New charter school being built across the street from an A rated neighborhood elementary school

1. Will River City Education Services, Inc be using our sales tax dollars to repay the loans that are funding the two new charter schools? They have two new charter schools approved by the school board:



2. Is it true that according to Florida statute 1002.33, the school board could not have denied these charter school applications? If the school board had wanted to deny the application but failed to win on appeal, then the school board would have been subject to this part of the statute:

The administrative law judge shall award the prevailing party reasonable attorney fees and costs incurred during the mediation process, administrative proceeding, and any appeals, to be paid by the party whom the administrative law judge rules against.

School board member answered: Yes, this is accurate

3. Are you worried that real estate investors are getting rich off the taxpayers? 

School board member answered: Yes 

4. Will these charter schools still be here after the half cent sales tax ends? 

School board member answered: We would not be able to predict this 

5. Or will they close and we’ll essentially lose our tax dollars? HB 7069 forced local school boards to share our property taxes with charter schools. Then in 2020, HB 7097 is forcing us to share our sales tax dollars with charter schools. Quote from this article:

The report also notes that nearly 400 charters in Florida have closed over the last couple of decades. What research went into this report, and why, in Integrity Florida’s view, have charters not succeeded in their mission?  

6. What can you do to mitigate the damage caused by charter schools closing? 

School board member answers: This will fall to the families that make choices about which schools to attend. 

7. Now that our sales tax money is going to the charter school industry, I fear charter schools are going to start popping up all over town.  What will that do to our excellent neighborhood schools that are loved by the parents. I guess if the parents don’t like their neighborhood school, then perhaps they’ll be happy for another option. But it’s going to be a sad day if millions of our sales tax dollars go to build new charter schools that subsequently close and there are no clawback provisions in place to recoup our sales tax dollars even if the charter school building is sold for millions to a private school or other private investor.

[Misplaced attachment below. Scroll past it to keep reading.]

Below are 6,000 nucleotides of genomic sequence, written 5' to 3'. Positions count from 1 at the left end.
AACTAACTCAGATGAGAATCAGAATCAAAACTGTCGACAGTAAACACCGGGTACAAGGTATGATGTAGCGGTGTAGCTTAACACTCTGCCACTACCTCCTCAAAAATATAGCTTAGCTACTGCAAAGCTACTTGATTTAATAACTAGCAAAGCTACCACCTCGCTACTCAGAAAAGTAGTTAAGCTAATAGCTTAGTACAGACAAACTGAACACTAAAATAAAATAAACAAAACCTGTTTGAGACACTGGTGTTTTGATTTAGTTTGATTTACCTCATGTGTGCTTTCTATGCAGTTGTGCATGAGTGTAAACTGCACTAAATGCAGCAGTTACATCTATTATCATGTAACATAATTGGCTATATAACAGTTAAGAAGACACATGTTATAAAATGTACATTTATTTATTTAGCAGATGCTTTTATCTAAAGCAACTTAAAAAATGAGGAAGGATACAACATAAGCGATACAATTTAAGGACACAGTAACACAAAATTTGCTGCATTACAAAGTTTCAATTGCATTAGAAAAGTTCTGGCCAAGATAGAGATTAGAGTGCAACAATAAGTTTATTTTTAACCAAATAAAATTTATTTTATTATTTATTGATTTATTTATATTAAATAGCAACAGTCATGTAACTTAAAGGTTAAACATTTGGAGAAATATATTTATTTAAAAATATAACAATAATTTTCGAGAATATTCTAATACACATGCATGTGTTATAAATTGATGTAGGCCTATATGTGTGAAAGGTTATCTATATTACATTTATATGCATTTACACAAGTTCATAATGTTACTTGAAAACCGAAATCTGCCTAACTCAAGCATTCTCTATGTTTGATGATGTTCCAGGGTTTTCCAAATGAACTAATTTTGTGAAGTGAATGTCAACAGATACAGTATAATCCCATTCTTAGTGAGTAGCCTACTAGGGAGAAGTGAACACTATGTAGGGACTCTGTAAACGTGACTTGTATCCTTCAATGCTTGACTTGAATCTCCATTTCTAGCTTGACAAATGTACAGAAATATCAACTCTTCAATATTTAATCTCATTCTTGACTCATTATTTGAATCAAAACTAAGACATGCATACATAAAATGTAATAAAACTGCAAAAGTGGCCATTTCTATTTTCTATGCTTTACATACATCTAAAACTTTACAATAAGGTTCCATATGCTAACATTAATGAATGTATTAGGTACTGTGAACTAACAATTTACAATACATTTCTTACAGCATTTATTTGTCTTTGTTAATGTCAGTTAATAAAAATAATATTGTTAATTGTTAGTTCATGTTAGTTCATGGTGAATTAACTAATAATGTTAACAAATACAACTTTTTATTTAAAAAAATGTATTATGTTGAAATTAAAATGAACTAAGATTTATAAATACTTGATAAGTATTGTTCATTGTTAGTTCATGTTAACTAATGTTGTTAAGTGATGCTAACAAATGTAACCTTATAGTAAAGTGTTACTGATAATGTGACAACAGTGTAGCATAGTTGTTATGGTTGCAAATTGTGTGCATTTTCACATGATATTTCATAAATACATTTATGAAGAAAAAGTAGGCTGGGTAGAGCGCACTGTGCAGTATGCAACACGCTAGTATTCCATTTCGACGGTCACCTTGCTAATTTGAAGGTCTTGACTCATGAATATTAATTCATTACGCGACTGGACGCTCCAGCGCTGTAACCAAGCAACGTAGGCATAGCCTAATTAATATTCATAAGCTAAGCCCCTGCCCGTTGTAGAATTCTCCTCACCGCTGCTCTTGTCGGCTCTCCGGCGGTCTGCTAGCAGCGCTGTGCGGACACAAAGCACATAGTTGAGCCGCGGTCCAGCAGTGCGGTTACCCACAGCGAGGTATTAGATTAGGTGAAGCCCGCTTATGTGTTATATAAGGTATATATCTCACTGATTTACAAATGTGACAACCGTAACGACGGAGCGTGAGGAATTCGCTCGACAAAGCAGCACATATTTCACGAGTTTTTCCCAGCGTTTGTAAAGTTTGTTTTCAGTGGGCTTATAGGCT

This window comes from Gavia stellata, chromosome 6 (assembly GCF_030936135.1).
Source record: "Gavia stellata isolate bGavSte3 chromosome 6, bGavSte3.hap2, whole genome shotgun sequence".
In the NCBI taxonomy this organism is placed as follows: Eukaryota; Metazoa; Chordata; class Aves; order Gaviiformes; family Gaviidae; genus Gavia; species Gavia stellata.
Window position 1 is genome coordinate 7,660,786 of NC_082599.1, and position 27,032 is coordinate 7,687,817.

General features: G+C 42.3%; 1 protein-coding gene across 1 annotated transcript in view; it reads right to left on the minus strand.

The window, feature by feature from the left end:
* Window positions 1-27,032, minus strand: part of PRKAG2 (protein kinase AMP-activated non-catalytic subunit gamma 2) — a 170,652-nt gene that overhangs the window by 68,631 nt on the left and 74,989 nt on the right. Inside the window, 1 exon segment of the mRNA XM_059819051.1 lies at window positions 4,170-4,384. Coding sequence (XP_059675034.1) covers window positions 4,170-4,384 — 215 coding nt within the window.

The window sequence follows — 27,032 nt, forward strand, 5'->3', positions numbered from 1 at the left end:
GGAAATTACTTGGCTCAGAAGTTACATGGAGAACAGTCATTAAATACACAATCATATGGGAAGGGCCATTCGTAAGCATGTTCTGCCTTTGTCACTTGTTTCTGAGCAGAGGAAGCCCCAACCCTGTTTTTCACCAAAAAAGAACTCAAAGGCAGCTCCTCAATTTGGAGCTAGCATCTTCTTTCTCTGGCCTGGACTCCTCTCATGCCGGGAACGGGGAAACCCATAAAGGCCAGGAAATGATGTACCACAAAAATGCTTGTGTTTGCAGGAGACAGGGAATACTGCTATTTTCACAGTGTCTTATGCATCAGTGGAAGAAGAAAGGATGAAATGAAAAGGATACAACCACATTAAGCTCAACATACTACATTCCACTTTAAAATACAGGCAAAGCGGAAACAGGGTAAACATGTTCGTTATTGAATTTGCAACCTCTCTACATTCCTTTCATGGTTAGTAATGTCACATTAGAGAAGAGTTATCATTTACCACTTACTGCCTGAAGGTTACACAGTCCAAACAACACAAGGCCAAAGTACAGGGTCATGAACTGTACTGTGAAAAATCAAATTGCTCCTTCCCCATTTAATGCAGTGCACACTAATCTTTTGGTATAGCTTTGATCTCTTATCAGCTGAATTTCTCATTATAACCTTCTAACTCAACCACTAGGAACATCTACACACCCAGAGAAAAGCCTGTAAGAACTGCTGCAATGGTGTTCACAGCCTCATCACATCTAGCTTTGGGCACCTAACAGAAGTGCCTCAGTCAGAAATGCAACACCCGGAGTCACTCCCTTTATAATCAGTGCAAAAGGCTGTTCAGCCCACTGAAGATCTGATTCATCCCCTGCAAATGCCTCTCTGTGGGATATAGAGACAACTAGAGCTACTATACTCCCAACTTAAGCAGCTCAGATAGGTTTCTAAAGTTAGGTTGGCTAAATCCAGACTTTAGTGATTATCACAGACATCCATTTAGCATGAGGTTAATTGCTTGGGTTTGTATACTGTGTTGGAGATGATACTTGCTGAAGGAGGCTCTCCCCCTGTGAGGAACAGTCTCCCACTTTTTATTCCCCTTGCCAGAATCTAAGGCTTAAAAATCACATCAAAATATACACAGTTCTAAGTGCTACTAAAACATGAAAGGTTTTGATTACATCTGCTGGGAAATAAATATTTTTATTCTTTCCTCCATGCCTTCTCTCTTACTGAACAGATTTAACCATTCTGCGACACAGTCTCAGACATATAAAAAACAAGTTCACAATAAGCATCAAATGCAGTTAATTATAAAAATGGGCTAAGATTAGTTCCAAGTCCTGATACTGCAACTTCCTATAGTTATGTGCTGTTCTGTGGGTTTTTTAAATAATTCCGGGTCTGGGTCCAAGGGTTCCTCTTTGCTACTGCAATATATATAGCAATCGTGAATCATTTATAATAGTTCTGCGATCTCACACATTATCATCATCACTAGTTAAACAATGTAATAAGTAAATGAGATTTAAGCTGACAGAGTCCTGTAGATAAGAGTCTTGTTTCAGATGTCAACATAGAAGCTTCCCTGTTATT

School board member answered: This would be very sad and frustrating indeed. 

I sent the below email to my city council member but I have not received a response:

Honorable City Council Member Boylan,
I was told that even though the charter school didn’t have to apply for a zoning change, they did have to apply for a building permit. Approval should have been denied due to traffic congestion.  How do I find out who approved the building permit? 
Link to article about it:
It doesn’t seem we can blame the school board for this. They have the least control over the funding and placement of charter schools. The majority on the city council by delaying the vote on the referendum and the majority state legislators for explicitly taking away the school board’s power to deny the application are to blame if you see a problem with a charter school building right across the street from an A rated neighborhood school. 
But if traffic is also an issue, then we can blame the person that approved the building permit?
Can we stop this charter school from building right across the street from an A rated public school on a two lane road where traffic is already an issue? If yes, how? And if it’s too late to stop this, how can we stop it from happening all over town now that the state legislators have forced us to give our sales tax dollars to charter schools?


  1. Response from Dr. Greene forwarded to me from a friend:

The Oversight Committee is an independent body from the school district, and they have the autonomy to establish reporting requirements for public and charter schools. As a meeting of a governmental advisory body, there will be an opportunity for public comment, and I hope you will share your concerns there as well.

2. The latest RIVER CITY EDUCATION SERVICES, INC.  form 990 can be found at this link:

Excerpt from the Form 990:

Form 990, Part IX, Line 24e   INSTRUCTIONAL STAFF TRAINING  92,127

Form 990, Part IX, Line 24e   BOARD OF EDUCATION                     303,064

Form 990, Part IX, Line 24e   SCHOOL ADMINISTRATION           1,554,429

Form 990, Part IX, Line 24e   FACILITIES ACQ & RENT                1,158,065

Form 990, Part IX, Line 24e   FISCAL SERVICES                               339,272

Form 990, Part IX, Line 24e   OPERATION OF PLANT                      832,877

Form 990, Part IX, Line 24e   MAINTENANCE OF PLANT               154,098

Form 990, Part IX, Line 24e   COMMUNITY SERVICE                     327,143

Etc to a total of  $6,232,860 on line 24 e

3. Excerpts from an opinion piece from a couple of years ago:

Thanks to HB 7069 and other laws, the most profitable enterprise in the charter school industry is real estate. To see how this works, consider the case of River City Science Academy in Jacksonville. 

Link to article:
nother article mentions it on page 184-185:

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